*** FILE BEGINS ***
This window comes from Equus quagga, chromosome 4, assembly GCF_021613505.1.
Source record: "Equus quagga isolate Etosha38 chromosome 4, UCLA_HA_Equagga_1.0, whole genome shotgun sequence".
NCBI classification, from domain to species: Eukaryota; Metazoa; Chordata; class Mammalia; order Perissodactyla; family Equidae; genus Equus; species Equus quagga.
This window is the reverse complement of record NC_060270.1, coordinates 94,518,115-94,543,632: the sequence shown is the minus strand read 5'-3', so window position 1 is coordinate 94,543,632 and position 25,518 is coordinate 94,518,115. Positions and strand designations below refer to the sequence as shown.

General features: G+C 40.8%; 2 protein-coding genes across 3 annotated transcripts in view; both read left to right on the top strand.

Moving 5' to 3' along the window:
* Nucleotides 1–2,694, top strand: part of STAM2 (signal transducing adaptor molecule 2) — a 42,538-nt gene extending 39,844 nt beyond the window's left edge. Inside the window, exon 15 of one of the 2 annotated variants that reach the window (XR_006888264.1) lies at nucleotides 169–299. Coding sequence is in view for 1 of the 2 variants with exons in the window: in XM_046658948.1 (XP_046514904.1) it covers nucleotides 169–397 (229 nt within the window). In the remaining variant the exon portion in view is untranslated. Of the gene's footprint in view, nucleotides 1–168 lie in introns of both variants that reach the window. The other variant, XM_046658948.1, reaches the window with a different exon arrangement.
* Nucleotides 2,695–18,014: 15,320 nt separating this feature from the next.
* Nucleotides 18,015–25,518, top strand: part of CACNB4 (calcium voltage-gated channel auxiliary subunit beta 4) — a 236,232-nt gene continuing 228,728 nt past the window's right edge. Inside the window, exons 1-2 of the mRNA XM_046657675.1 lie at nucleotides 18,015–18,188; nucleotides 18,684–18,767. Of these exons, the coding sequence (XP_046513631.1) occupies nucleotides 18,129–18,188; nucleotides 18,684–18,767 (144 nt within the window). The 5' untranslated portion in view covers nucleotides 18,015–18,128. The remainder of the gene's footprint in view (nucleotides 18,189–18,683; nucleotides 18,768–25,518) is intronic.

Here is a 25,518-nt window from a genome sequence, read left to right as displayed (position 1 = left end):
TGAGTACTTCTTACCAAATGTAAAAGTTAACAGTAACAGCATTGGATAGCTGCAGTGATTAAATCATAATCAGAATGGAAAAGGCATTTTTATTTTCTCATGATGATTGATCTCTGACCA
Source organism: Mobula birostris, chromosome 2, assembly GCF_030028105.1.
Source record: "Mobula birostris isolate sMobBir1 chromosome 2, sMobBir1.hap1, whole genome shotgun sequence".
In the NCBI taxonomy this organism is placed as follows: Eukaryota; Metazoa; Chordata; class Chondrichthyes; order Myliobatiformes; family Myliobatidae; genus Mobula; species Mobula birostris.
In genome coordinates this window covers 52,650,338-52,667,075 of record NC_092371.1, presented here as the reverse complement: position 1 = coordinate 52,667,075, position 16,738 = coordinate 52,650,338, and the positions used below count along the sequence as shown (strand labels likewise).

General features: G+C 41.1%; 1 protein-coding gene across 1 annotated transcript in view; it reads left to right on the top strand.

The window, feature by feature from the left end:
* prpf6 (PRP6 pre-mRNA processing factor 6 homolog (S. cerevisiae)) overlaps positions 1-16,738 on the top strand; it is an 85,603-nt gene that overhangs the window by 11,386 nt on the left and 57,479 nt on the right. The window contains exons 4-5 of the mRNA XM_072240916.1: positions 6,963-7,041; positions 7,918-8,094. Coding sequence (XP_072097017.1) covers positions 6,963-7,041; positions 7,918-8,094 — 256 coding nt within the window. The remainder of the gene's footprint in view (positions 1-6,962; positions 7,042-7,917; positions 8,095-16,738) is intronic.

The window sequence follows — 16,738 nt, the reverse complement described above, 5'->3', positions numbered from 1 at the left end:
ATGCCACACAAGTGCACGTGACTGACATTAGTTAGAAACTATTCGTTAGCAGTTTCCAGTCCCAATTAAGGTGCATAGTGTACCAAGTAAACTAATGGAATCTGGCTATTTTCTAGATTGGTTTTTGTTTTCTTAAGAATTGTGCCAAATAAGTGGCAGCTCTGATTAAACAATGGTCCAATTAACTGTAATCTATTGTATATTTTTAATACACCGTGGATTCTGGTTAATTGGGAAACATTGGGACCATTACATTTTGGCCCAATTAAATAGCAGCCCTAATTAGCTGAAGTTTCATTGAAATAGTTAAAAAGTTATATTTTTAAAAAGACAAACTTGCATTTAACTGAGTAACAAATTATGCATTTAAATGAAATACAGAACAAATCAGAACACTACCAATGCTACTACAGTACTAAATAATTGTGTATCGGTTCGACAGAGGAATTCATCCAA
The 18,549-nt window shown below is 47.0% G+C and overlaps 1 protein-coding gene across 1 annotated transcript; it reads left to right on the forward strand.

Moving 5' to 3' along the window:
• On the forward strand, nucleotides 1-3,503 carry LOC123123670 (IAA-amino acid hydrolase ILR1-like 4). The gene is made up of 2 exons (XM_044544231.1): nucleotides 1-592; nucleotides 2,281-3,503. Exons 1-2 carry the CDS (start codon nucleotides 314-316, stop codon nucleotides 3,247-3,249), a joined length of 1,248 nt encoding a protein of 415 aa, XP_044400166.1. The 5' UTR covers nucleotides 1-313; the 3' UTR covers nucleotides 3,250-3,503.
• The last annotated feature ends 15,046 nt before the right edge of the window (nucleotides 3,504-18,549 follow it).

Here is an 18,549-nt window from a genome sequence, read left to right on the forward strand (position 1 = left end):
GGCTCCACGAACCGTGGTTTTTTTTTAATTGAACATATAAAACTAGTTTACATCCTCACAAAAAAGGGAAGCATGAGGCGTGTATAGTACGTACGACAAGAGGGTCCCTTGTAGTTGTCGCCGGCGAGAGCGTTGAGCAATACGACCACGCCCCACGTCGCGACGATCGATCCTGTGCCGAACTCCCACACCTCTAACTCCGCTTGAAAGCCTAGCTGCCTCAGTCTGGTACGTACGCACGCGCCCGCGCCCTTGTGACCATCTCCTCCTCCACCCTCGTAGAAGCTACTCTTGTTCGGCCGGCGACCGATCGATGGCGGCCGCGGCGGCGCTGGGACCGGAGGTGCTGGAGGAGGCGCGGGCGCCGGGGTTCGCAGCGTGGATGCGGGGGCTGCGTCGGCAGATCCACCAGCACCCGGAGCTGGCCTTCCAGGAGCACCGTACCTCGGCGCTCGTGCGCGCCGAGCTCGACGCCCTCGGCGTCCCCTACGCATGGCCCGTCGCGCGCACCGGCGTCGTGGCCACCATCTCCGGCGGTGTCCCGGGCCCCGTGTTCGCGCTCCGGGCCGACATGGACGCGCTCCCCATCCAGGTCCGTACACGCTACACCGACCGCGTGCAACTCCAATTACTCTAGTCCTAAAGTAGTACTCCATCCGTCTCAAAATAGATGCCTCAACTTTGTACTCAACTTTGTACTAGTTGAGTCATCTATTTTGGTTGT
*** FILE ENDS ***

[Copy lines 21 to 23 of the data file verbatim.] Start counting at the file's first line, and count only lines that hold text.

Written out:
The 18,549-nt window shown below is 47.0% G+C and overlaps 1 protein-coding gene across 1 annotated transcript; it reads left to right on the forward strand.

Moving 5' to 3' along the window:
• On the forward strand, nucleotides 1-3,503 carry LOC123123670 (IAA-amino acid hydrolase ILR1-like 4). The gene is made up of 2 exons (XM_044544231.1): nucleotides 1-592; nucleotides 2,281-3,503. Exons 1-2 carry the CDS (start codon nucleotides 314-316, stop codon nucleotides 3,247-3,249), a joined length of 1,248 nt encoding a protein of 415 aa, XP_044400166.1. The 5' UTR covers nucleotides 1-313; the 3' UTR covers nucleotides 3,250-3,503.